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Giffords Shooting Demands Calm Political And Rhetorical Response

Jerome Campbell |
January 10, 2011 | 9:11 p.m. PST


Arizona Congresswoman Gabrielle Giffords was shot in the head by a gunman outside of a grocery store during a public meeting with constituents on Saturday. While the brutality of the incident astounded lawmakers, the action sparked outreach between party lines despite the many months of inflammatory rhetoric beforehand.

In the days following the shooting in Arizona, both parties called for unity amongst political figures.

"This is a time for the House to pull together as an institution, one body, unified in our common purpose of serving the American people," said Majority Speaker John Boehner (R. Ohio).

While the true motive of the shooter remains unknown, a working theory proposes that the inflammatory rhetoric used by the Tea Party movement subliminally influenced the shooter, identified as Jared Lee Loughner, to engage in violent acts against Giffords.

In particular, Sarah Palin published a map last year that put crosshairs on districts of Democratic representatives running for reelection, including Giffords’ district, and used phrases like "Don’t retreat; reload."

Also, Giffords’ 2010 opponent held a rally event where supporters could shoot M16s to “Help remove Gabrielle Giffords from office.”

It would be unfair to blame Sarah Palin or the Tea Party movement for what happened to Rep. Gabrielle Giffords. However, it would be equally wrong to act as though the shooting had no relation to the inflammatory language used by some government representatives.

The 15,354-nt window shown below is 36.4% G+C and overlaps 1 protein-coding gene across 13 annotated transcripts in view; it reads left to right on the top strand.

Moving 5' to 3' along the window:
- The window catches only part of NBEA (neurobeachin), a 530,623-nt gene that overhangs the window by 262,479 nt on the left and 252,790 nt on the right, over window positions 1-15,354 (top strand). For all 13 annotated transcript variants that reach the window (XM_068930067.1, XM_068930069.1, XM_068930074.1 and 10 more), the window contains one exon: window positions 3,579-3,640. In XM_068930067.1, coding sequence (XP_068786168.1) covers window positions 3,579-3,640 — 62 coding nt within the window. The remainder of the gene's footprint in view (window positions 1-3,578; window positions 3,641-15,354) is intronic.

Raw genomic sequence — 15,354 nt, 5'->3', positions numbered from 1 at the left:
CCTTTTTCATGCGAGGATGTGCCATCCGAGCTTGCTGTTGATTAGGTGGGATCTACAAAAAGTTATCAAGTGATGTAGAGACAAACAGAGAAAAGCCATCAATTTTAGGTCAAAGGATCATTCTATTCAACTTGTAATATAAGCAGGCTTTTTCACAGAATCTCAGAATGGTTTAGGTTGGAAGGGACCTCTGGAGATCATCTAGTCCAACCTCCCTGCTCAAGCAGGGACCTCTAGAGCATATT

Political officials like Allen West, now a Florida congressman, have used militaristic language against their opponents during reelection as well. "Let me tell you what you've got to do. You've got to make the fellow scared to come out of his house. That's the only way that you're going to win," declared West. By using visceral rhetoric to excite the public, some citizens become fiercely involved and adapt unethical routes to make their opinions heard.

The current emotional state of the American political system has both politicians and citizens on edge. Many politicians forget that they are the role models that people follow and their actions serve as a model for others to follow. When Americans see respected lawmakers shouting out during the proceedings of Congress, they take that as a model for their behavior. For instance, the violent political resistance to Obama’s Healthcare Bill by shouting “You lie” during Congress prompted voters to react with the same vicious attitude.

Weeks later, a protester at a Capitol Hill rally against the healthcare overhaul carried a sign that said, “Next Time, We’ll Be Armed.” Congressmen were threatened, and their offices vandalized, in the lead-up to the healthcare overhaul vote.

Although politicians are using this event as a message for their role in the political system, unfortunately lives were lost in the process. While it is nice to see that politicians have begun to take really notice of the content that they are relying to the public, only time will tell if the events that have happened in the last few days have calmed the political sphere.


Reach reporter Jerome Campbell here.



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